Initially prompted to discover how church plants in America were really doing, Olson, director of church planting for the Evangelical Covenant Church (covchurch.org), began collecting data in the late ’80s, gradually expanding his research to encompass overall attendance trends in the Church. In his study, he tracked the annual attendance of more than 200,000 individual Orthodox Christian churches (the accepted U.S. church universe is 330,000). To determine attendance at the remaining 100,000-plus Orthodox Christian churches, he used statistical models, which included multiplying a church’s membership number by the denomination’s membership-to-attendance ratio.
The proposal to legalize “same-sex marriage” in the State of Rhode Island is immoral and unnecessary. Despite enormous political pressure, the General Assembly should stand firm, resist the current fashionable trend, and continue to uphold its longstanding commitment to marriage as traditionally defined.
The multiple problems associated with “homosexual marriage” have been explained in this space on many occasions in the past.
The proposal to legalize same-sex marriage is an attempt to redefine the institution of marriage as it has existed in every culture from the very beginning of human history. Marriage between a man and a woman was designed by God for two specific purposes: to affirm the complementary roles of males and females in a loving relationship, and to provide a stable foundation for the procreation and raising of children. Homosexual relationships can achieve neither of those goals.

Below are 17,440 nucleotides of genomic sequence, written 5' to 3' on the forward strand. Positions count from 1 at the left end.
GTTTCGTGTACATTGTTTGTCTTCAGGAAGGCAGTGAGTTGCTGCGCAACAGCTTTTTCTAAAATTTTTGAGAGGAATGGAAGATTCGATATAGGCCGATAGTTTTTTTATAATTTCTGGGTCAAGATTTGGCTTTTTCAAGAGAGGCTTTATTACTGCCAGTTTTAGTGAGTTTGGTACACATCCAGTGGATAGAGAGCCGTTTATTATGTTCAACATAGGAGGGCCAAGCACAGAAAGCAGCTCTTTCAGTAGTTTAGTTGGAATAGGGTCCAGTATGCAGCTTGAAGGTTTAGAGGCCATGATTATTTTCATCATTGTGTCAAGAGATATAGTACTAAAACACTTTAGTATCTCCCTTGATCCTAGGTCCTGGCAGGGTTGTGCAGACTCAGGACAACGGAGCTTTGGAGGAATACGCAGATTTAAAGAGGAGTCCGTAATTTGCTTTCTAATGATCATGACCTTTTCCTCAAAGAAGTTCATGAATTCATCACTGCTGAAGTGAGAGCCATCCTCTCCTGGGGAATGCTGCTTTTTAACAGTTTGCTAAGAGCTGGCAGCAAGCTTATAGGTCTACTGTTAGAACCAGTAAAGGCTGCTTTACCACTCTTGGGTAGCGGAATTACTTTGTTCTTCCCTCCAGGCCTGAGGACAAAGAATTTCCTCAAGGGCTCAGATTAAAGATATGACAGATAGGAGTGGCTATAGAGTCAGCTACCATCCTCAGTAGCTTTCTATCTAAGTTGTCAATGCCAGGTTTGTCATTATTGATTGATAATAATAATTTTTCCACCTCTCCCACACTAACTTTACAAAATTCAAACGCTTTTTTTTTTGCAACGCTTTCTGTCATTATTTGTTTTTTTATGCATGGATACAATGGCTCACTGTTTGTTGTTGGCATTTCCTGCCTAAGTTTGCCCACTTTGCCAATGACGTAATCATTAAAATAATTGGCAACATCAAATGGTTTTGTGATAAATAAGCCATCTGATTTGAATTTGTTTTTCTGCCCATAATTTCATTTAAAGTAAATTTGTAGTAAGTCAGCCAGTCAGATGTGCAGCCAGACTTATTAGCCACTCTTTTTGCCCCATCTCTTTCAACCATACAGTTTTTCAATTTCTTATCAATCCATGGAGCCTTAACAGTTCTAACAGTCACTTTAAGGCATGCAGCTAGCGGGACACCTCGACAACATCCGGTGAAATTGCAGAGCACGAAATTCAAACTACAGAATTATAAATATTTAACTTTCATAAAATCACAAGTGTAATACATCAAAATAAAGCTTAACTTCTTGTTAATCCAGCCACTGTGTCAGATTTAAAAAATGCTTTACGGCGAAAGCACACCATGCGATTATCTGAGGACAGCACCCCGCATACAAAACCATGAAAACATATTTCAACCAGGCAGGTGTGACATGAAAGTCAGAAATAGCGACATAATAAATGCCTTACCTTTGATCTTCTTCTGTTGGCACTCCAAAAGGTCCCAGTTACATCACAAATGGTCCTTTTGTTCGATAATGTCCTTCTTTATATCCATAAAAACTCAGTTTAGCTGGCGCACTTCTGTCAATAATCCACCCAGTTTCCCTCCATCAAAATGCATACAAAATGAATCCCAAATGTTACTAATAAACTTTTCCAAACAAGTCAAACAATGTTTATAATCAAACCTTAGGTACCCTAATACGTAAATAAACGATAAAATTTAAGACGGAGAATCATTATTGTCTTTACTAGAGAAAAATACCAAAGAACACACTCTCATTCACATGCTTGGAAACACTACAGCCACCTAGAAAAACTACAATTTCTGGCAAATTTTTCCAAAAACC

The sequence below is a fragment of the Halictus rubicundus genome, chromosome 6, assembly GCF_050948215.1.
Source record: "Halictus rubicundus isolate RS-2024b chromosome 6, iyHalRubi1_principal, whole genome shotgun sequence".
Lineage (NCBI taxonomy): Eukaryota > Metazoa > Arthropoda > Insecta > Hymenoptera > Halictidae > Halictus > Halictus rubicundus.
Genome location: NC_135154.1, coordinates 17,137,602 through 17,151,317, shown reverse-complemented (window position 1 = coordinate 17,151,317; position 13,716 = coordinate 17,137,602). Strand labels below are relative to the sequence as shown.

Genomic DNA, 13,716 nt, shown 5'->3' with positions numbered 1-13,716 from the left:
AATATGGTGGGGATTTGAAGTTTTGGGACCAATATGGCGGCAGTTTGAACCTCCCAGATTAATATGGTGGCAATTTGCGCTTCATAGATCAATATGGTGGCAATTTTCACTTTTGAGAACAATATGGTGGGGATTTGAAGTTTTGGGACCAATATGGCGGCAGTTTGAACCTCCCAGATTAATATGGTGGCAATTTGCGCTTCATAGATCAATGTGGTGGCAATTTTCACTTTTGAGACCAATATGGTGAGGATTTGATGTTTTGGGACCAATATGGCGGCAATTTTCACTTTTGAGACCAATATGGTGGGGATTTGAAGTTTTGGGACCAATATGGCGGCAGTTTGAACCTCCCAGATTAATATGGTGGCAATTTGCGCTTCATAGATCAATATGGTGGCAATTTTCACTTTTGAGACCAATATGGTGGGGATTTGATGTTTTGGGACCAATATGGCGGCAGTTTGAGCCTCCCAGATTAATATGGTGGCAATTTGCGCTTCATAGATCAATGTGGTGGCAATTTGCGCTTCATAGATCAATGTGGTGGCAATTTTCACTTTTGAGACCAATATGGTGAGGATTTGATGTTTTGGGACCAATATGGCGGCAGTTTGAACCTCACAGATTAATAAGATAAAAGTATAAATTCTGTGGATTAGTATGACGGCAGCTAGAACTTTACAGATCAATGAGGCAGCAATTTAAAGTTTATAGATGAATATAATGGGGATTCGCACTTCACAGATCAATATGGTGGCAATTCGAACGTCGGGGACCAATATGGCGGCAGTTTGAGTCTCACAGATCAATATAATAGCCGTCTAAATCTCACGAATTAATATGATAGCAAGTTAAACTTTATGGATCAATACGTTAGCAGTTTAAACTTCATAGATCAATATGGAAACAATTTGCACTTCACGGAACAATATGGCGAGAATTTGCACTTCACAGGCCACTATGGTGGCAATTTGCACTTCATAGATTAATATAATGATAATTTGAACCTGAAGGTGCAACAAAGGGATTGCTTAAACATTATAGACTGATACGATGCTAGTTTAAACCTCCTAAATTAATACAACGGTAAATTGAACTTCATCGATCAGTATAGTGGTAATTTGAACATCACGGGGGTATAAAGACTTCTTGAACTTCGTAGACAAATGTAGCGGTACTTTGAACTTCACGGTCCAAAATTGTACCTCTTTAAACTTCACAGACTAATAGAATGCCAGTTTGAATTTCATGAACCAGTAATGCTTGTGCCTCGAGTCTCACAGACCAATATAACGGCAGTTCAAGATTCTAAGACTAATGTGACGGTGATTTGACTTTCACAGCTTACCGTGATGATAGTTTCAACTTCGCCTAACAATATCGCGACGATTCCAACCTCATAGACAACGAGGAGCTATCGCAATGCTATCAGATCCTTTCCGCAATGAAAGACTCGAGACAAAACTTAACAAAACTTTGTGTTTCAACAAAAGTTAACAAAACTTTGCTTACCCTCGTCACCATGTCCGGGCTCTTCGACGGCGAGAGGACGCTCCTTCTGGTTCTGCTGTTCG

As the Episcopal Bishop of Rhode Island, I support the bill before the General Assembly that would allow same-sex couples to marry in our state, not in spite of my Christian faith, but because of it.
Episcopalians are not unanimous in our views, but in the Episcopal Church we find our unity in common prayer, not in common opinion. Even so, through many years of prayerful discussion, the majority of Christians in the Episcopal Church have come to believe that it is possible, and even common, for two people of the same-sex to live covenanted, faithful lives together in service to God, just as people in traditional marriages do. We have also learned that it is possible to protect the consciences of those who disagree within our church and still live together in community.
Every day there are small reminders, and here was one: Julia would hang the ornament because her father, Lt. Col. Paul J. Finken, died in Iraq six years ago, killed by a roadside bomb on the final patrol of his yearlong deployment….